Adapting your website for mobile – options in 2017
During all of 2017 a lot has been written about “mobile first”. This is Google’s new indexing system which is based on mobile content and not on desktop, as was the case in the past.
According to the recommendations from Google, there are three types of solutions which are appropriate for adapting websites to mobile devices.
- Responsive design. This is the most extensive and Google’s favorite.
- Independent mobile version (m.example.com). This one has had the best results because it has an exclusive code for mobile devices and, until recently, it was a good solution for Google.
- Dynamically generated content as a function of the device. This one is the least recommended of all, since the URL returns different content based on who is visiting the site.
In addition to these, there is a fourth option which collides with the second solution: AMP (Accelerated Mobile Pages). This technology is nothing other than an independent mobile version but with three clear advantages over the former:
- The “mobile first” index above does not take AMP content into account, so Google will index us and position us based on the content of our responsive web, which has all the content and internal links.
- The AMP content is cached by Google, which means our servers have less load.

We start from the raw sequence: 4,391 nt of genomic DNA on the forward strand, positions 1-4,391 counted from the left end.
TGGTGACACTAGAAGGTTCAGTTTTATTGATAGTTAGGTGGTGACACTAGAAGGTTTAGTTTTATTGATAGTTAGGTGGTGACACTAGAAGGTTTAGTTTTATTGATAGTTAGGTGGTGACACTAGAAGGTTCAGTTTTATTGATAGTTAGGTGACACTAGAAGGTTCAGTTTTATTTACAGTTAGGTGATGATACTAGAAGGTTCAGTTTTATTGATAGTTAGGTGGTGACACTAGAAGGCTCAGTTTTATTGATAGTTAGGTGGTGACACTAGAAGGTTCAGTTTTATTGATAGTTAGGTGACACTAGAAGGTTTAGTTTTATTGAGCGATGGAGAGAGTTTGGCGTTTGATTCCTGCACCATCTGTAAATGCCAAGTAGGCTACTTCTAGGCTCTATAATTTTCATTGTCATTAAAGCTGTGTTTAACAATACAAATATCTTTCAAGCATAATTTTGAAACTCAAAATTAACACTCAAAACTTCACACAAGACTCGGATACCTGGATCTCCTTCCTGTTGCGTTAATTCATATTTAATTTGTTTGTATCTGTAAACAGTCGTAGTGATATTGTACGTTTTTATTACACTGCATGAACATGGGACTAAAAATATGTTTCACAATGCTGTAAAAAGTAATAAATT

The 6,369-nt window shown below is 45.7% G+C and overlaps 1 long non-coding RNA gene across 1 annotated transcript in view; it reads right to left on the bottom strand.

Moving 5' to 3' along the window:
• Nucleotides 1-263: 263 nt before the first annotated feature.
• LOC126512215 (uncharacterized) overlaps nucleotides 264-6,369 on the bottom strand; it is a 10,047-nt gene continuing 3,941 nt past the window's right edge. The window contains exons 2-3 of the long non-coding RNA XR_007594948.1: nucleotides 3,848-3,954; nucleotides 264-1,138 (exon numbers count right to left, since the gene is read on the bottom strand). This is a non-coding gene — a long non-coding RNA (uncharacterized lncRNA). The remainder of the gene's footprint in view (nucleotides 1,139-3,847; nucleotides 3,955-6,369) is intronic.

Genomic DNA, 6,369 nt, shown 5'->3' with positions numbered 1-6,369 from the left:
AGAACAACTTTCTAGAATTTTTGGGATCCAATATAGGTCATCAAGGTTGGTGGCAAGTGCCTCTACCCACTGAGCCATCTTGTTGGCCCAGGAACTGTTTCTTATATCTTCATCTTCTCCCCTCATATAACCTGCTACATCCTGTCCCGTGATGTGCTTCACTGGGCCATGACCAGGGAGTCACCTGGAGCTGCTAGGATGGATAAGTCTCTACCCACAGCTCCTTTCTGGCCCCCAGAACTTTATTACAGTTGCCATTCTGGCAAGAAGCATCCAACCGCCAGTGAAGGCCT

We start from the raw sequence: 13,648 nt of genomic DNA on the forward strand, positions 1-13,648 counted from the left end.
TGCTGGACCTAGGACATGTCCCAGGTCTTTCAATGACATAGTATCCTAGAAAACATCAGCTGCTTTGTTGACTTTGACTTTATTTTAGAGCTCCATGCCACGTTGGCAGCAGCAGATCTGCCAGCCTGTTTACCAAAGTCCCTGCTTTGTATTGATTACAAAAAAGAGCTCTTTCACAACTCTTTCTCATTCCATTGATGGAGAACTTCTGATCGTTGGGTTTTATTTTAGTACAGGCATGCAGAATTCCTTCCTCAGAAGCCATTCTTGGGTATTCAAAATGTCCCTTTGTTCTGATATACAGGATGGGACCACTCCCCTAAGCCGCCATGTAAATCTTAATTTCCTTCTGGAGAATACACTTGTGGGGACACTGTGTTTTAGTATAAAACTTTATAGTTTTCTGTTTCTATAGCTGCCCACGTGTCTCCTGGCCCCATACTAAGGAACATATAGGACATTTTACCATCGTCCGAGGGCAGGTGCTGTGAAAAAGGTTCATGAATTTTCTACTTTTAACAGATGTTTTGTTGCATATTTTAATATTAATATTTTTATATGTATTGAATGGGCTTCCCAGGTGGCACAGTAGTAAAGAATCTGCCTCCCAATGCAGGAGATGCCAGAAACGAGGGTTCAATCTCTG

- Google clearly rewards the content offered in AMP in its rankings.
Beyond the obvious, a “mobile first” index has many negative implications for the independent mobile version, since these versions usually have content which is greatly reduced, and have fewer internal links, — two critical aspects for positioning.
If we take this together with the problems the search engine is having lately with indexation and the ranking of websites that opted in the past for option 2, then it appears that the only guaranteed configuration is the combination of responsive with AMP (which is what the majority of news media have done with very good results).
SEO visibility on desktops using an independent mobile version which is correctly configured. It should be 0, since it only needs to appear on mobile searches.
Therefore, Google is quietly recommending that you adopt their ideal configuration (responsive + AMP), since it is the one which works best in their mobile-based index. The negative part here (and there’s always a negative), is that with Google housing the content, the user doesn’t leave their ecosystem in order to see content. This gives rise to solutions such as the AMP carrousel of news, which lets you go from one newspaper to another sliding sideways on your mobile.
Could this happen with other types of content, such as the products on an e-commerce site? I would not discard this possibility. In spite of this, if you want to be on top in the rankings, it appears that there is no other option.
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